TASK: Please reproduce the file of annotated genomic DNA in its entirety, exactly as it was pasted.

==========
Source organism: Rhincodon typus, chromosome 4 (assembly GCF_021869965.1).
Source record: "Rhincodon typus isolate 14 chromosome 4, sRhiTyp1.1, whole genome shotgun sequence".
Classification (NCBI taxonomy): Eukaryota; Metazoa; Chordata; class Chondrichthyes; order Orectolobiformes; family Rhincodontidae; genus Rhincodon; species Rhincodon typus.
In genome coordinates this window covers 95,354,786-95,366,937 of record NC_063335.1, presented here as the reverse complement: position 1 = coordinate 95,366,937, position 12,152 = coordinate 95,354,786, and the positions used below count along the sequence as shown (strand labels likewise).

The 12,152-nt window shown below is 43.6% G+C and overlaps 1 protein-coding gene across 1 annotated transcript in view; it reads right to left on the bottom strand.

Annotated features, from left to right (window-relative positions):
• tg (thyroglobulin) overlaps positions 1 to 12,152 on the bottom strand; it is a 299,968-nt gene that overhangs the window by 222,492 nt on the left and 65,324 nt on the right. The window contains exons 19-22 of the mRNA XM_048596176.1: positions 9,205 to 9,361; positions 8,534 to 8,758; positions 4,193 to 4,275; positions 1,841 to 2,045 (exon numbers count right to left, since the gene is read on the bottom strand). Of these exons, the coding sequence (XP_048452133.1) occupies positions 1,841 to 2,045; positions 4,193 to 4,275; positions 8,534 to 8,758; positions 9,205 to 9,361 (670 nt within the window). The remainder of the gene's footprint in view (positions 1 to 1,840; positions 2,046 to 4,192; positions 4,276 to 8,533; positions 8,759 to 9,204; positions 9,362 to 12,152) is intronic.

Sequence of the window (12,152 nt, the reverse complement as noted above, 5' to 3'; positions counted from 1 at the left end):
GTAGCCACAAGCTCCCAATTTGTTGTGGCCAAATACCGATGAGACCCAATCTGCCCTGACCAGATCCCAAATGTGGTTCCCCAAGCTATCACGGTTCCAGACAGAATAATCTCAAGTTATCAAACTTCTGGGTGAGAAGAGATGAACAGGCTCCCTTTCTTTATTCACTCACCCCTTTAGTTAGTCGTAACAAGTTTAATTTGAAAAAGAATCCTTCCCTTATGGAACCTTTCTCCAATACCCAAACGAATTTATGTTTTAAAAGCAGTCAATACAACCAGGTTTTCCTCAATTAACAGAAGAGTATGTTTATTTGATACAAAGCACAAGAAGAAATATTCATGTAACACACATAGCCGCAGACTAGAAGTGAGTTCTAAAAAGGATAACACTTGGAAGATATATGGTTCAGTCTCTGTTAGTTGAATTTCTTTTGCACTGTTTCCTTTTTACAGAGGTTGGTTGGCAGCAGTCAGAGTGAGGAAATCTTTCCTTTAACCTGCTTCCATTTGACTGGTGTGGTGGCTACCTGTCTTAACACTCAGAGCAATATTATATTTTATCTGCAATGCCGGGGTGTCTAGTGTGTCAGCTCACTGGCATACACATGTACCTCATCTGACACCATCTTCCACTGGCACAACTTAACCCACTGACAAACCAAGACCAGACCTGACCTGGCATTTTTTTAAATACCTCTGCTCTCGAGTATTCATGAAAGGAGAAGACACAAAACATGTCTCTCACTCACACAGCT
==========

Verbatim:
Source organism: Rhincodon typus, chromosome 4 (assembly GCF_021869965.1).
Source record: "Rhincodon typus isolate 14 chromosome 4, sRhiTyp1.1, whole genome shotgun sequence".
Classification (NCBI taxonomy): Eukaryota; Metazoa; Chordata; class Chondrichthyes; order Orectolobiformes; family Rhincodontidae; genus Rhincodon; species Rhincodon typus.
In genome coordinates this window covers 95,354,786-95,366,937 of record NC_063335.1, presented here as the reverse complement: position 1 = coordinate 95,366,937, position 12,152 = coordinate 95,354,786, and the positions used below count along the sequence as shown (strand labels likewise).

The 12,152-nt window shown below is 43.6% G+C and overlaps 1 protein-coding gene across 1 annotated transcript in view; it reads right to left on the bottom strand.

Annotated features, from left to right (window-relative positions):
• tg (thyroglobulin) overlaps positions 1 to 12,152 on the bottom strand; it is a 299,968-nt gene that overhangs the window by 222,492 nt on the left and 65,324 nt on the right. The window contains exons 19-22 of the mRNA XM_048596176.1: positions 9,205 to 9,361; positions 8,534 to 8,758; positions 4,193 to 4,275; positions 1,841 to 2,045 (exon numbers count right to left, since the gene is read on the bottom strand). Of these exons, the coding sequence (XP_048452133.1) occupies positions 1,841 to 2,045; positions 4,193 to 4,275; positions 8,534 to 8,758; positions 9,205 to 9,361 (670 nt within the window). The remainder of the gene's footprint in view (positions 1 to 1,840; positions 2,046 to 4,192; positions 4,276 to 8,533; positions 8,759 to 9,204; positions 9,362 to 12,152) is intronic.

Sequence of the window (12,152 nt, the reverse complement as noted above, 5' to 3'; positions counted from 1 at the left end):
GTAGCCACAAGCTCCCAATTTGTTGTGGCCAAATACCGATGAGACCCAATCTGCCCTGACCAGATCCCAAATGTGGTTCCCCAAGCTATCACGGTTCCAGACAGAATAATCTCAAGTTATCAAACTTCTGGGTGAGAAGAGATGAACAGGCTCCCTTTCTTTATTCACTCACCCCTTTAGTTAGTCGTAACAAGTTTAATTTGAAAAAGAATCCTTCCCTTATGGAACCTTTCTCCAATACCCAAACGAATTTATGTTTTAAAAGCAGTCAATACAACCAGGTTTTCCTCAATTAACAGAAGAGTATGTTTATTTGATACAAAGCACAAGAAGAAATATTCATGTAACACACATAGCCGCAGACTAGAAGTGAGTTCTAAAAAGGATAACACTTGGAAGATATATGGTTCAGTCTCTGTTAGTTGAATTTCTTTTGCACTGTTTCCTTTTTACAGAGGTTGGTTGGCAGCAGTCAGAGTGAGGAAATCTTTCCTTTAACCTGCTTCCATTTGACTGGTGTGGTGGCTACCTGTCTTAACACTCAGAGCAATATTATATTTTATCTGCAATGCCGGGGTGTCTAGTGTGTCAGCTCACTGGCATACACATGTACCTCATCTGACACCATCTTCCACTGGCACAACTTAACCCACTGACAAACCAAGACCAGACCTGACCTGGCATTTTTTTAAATACCTCTGCTCTCGAGTATTCATGAAAGGAGAAGACACAAAACATGTCTCTCACTCACACAGCT